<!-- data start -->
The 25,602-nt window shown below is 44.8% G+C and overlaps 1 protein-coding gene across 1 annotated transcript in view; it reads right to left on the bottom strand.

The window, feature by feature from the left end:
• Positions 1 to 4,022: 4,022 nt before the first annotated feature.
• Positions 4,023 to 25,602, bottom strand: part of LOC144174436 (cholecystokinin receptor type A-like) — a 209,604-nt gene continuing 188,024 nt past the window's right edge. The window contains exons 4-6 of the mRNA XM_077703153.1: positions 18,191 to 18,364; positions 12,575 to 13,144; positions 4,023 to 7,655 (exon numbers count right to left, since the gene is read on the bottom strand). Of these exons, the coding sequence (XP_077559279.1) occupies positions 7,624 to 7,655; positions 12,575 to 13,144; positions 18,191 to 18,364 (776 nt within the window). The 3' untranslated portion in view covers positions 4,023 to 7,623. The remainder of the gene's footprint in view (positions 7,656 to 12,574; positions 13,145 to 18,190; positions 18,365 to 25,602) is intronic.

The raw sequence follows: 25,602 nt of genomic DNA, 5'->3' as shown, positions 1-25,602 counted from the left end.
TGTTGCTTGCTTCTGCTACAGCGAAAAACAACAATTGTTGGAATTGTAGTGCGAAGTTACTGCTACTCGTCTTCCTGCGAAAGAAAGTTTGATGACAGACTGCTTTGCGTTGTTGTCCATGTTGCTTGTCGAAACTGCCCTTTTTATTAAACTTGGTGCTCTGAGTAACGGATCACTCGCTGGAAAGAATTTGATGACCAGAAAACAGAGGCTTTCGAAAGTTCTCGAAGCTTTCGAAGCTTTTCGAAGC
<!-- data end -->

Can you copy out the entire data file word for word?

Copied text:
The 25,602-nt window shown below is 44.8% G+C and overlaps 1 protein-coding gene across 1 annotated transcript in view; it reads right to left on the bottom strand.

The window, feature by feature from the left end:
• Positions 1 to 4,022: 4,022 nt before the first annotated feature.
• Positions 4,023 to 25,602, bottom strand: part of LOC144174436 (cholecystokinin receptor type A-like) — a 209,604-nt gene continuing 188,024 nt past the window's right edge. The window contains exons 4-6 of the mRNA XM_077703153.1: positions 18,191 to 18,364; positions 12,575 to 13,144; positions 4,023 to 7,655 (exon numbers count right to left, since the gene is read on the bottom strand). Of these exons, the coding sequence (XP_077559279.1) occupies positions 7,624 to 7,655; positions 12,575 to 13,144; positions 18,191 to 18,364 (776 nt within the window). The 3' untranslated portion in view covers positions 4,023 to 7,623. The remainder of the gene's footprint in view (positions 7,656 to 12,574; positions 13,145 to 18,190; positions 18,365 to 25,602) is intronic.

The raw sequence follows: 25,602 nt of genomic DNA, 5'->3' as shown, positions 1-25,602 counted from the left end.
TGTTGCTTGCTTCTGCTACAGCGAAAAACAACAATTGTTGGAATTGTAGTGCGAAGTTACTGCTACTCGTCTTCCTGCGAAAGAAAGTTTGATGACAGACTGCTTTGCGTTGTTGTCCATGTTGCTTGTCGAAACTGCCCTTTTTATTAAACTTGGTGCTCTGAGTAACGGATCACTCGCTGGAAAGAATTTGATGACCAGAAAACAGAGGCTTTCGAAAGTTCTCGAAGCTTTCGAAGCTTTTCGAAGC